March Book: Abide with Me by Elizabeth Strout > Likes and Comments

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message 1: by AustinSeminary (new)

AustinSeminary We are pleased to announce our March book of the month; Abide with Me by Elizabeth Strout. Austin Seminary Professor Cynthia Rigby will be leading the discussion.

Here's the book synopsis:

In her luminous and long-awaited novel, bestselling author Elizabeth Strout welcomes readers back to the archetypal, lovely landscape of northern New England, where the events of her first novel, Amy and Isabelle, unfolded. In the late 1950s, in the small town of West Annett, Maine, a minister struggles to regain his calling, his family, and his happiness in the wake of profound loss. At the same time, the community he has served so charismatically must come to terms with its own strengths and failings—faith and hypocrisy, loyalty and abandonment—when a dark secret is revealed.

Tyler Caskey has come to love West Annett, “just up the road” from where he was born. The short, brilliant summers and the sharp, piercing winters fill him with awe—as does his congregation, full of good people who seek his guidance and listen earnestly as he preaches. But after suffering a terrible loss, Tyler finds it hard to return to himself as he once was. He hasn’t had The Feeling—that God is all around him, in the beauty of the world—for quite some time. He struggles to find the right words in his sermons and in his conversations with those facing crises of their own, and to bring his five-year-old daughter, Katherine, out of the silence she has observed in the wake of the family’s tragedy.

A congregation that had once been patient and kind during Tyler’s grief now questions his leadership and propriety. In the kitchens, classrooms, offices, and stores of the village, anger and gossip have started to swirl. And in Tyler’s darkest hour, a startling discovery will test his congregation’ s humanity—and his own will to endure the kinds of trials that sooner or later test us all.

Feel free to chime in with your thoughts and opinions on the book so far.

message 2: by Cynthia (new)

Cynthia Rigby Hi, Everyone! This is Cynthia Rigby and I'm the leader of this month's discussion on *Abide With Me.* I just joined the group, and am happy to be here. Now I just have to figure out how to be the discussion leader! I taught an online class last semester, so I'm used to bulletin boards, but this is a tad different. What I guess I will do is post some questions early this weekend, and we can take it from there. Sound good? Meanwhile, can you tell me who is out there? Thanks! Oh - I'm Cindy, I teach theology at Austin Seminary, I like to read literature and am teaching a course in theology and lit this semester, and I always like thinking about why Christian doctrines matter in everyday life . . . I've also got a 10 yr old son and an 8 year old daughter, am married to another professor named Bill Greenway, and was born and raised in NY (but I got to Austin as quickly as I could . . . ). I went to Brown undergrad, Princeton Seminary Mdiv and PhD, and . . . well: that may be enough for now! Looking forward to our engagement on the book, C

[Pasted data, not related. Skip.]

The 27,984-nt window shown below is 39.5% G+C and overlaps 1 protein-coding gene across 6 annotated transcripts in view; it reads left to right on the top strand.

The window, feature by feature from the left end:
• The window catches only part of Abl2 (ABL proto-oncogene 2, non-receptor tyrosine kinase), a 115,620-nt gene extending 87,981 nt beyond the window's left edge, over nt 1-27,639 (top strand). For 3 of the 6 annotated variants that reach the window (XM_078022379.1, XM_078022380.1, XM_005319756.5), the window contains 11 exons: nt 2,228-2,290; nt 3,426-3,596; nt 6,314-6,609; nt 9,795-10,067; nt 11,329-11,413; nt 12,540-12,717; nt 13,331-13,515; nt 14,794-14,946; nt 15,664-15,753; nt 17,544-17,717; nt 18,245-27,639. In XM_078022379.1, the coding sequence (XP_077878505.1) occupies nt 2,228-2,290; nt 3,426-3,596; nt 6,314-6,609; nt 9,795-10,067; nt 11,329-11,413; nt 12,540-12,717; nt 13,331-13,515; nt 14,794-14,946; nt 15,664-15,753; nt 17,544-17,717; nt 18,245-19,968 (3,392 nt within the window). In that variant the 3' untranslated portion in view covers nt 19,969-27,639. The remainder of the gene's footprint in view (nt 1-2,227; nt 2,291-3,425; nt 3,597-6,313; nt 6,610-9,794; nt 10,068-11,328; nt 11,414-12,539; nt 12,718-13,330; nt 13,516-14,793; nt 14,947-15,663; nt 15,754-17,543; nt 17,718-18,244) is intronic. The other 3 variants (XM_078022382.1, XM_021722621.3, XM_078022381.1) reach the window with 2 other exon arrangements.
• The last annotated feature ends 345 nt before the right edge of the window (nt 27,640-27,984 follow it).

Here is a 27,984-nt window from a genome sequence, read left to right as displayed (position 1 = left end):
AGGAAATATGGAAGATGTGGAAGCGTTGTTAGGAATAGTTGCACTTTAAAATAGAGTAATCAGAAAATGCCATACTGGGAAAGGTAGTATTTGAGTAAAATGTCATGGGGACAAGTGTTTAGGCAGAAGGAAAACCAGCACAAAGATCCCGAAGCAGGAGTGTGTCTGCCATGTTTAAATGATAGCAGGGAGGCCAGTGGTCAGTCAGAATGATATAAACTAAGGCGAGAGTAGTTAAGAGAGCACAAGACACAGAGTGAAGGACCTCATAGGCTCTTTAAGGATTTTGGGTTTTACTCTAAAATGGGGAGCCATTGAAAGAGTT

message 3: by Lisa (new)

Lisa J. Hi Cindy, this is Lisa Juica and I am looking forward to diving in to Abide With Me. From the synopsis it sounds like a great novel!

message 4: by Cynthia (new)

Cynthia Rigby It truly is! I've read it now and am scrambling to re-read it again, now, so all is fresh in my mind! I look forward to discussing with you. thanks for letting me know you are "there."

message 5: by Lisa (new)

Lisa Holleran Cindy - Lisa Holleran here. I downloaded the book a couple days ago and a looking forward to a raining weekend to sit on the couch and read! Just so you know, there are a lot of silent people on this group, but they are out there and they are reading the posts. Looking forward to the conversation!

message 6: by Cynthia (new)